— Macomb County's public works commissioner warned Wednesday against participating in the proposed regional water authority.

Anthony Marrocco told the members of the Board of Commissioners' Finance Committee that such an authority would be weighted in Detroit's favor.

The Great Lakes Water Authority, hammered out after months of talks between Wayne, Oakland and Macomb counties and the city of Detroit, would have a six-member governing board: one appointment from Detroit Mayor Mike Duggan; one each from the executives of Wayne, Oakland and Macomb; and one from Gov. Rick Snyder. The authority also would require a supermajority vote on issues such as approving water and sewer rates and the annual operating budget.

Marrocco said Wayne County and Detroit would most likely vote the same way.

"It takes two votes to block anything," he said. "Detroit is the only government at the table that has two votes. If they don't like a proposal they can veto it. If you want to amend anything and Detroit doesn't like it you won't get it."

The authority would oversee many of the operations of the Detroit Water and Sewerage Department and has been a key piece in Detroit's plan to climb out of bankruptcy. Suburban leaders and residents have long been suspicious of the department and have complained for years about having no input on water rate increases or how they were set.

Marrocco added there would be a conflict of interest under the new authority.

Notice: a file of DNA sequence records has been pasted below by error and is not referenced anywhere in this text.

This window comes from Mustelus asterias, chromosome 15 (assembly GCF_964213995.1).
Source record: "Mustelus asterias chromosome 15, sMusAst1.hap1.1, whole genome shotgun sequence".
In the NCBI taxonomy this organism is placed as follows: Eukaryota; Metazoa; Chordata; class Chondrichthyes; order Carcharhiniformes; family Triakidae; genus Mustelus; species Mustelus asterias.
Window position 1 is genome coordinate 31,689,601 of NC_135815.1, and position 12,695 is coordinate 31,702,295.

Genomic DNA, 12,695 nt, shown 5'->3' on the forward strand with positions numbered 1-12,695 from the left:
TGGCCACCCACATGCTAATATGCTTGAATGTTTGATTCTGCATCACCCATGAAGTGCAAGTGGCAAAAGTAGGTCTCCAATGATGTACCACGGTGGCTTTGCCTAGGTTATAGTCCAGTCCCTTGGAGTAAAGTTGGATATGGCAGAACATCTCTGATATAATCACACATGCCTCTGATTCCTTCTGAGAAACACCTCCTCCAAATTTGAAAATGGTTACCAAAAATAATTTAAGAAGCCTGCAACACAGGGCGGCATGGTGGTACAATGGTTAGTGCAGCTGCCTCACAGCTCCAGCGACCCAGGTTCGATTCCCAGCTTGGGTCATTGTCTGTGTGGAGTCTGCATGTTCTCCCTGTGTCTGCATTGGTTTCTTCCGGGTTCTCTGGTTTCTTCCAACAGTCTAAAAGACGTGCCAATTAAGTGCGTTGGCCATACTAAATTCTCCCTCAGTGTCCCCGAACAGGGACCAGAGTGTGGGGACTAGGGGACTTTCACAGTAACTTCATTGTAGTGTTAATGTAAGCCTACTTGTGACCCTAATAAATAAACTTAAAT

"Detroit is the landlord and it will also be a tenant," he said. "You can be charging everybody and yourself rent and then paying it back to yourself."

Under the plan, Detroit would still own the water system and infrastructure that serves much of southeast Michigan.

Also at issue, Marrocco said, was the cost of what he called subsidizing Detroit to the tune of a $50 million annual lease payment water customers would pay under the 40-year plan, more than $26 million in indirect costs and $4.5 million that would go to a Water Residential Assistance Program fund for indigent residential customers.

Melissa Roy of the County Executive's Office said the regionalization plan is not perfect, but she urged the Board to vote to join the authority.

"It is a vast improvement in the governance structure," Roy said. "If the county decides to not sign on, this puts us in a precarious situation. This will give Macomb a seat at the table."

During the meeting commissioners asked many questions about the 40-year lease, the more than $26 million in indirect costs and the assistance program. They also asked about the authorities ability to bond. The board also took issue with the fact that if they voted against the authority, Snyder could then appoint a representative for Macomb.

Wednesday's hearing was the first of five that county officials have planned to debate the proposal before a final vote. They'll take public comments Thursday night.

Commissioner Robert Mijac thanked Marrocco for speaking before the board and touched on his feelings on making such as high-stakes decision.

"I know you are looking out for the county's tax payers to the best of your ability," Mijac told Marrocco. "I feel so, so pressured, under the gun, that decisions like this have to come out in a matter of weeks. This is something that is going to cost taxpayers so much."

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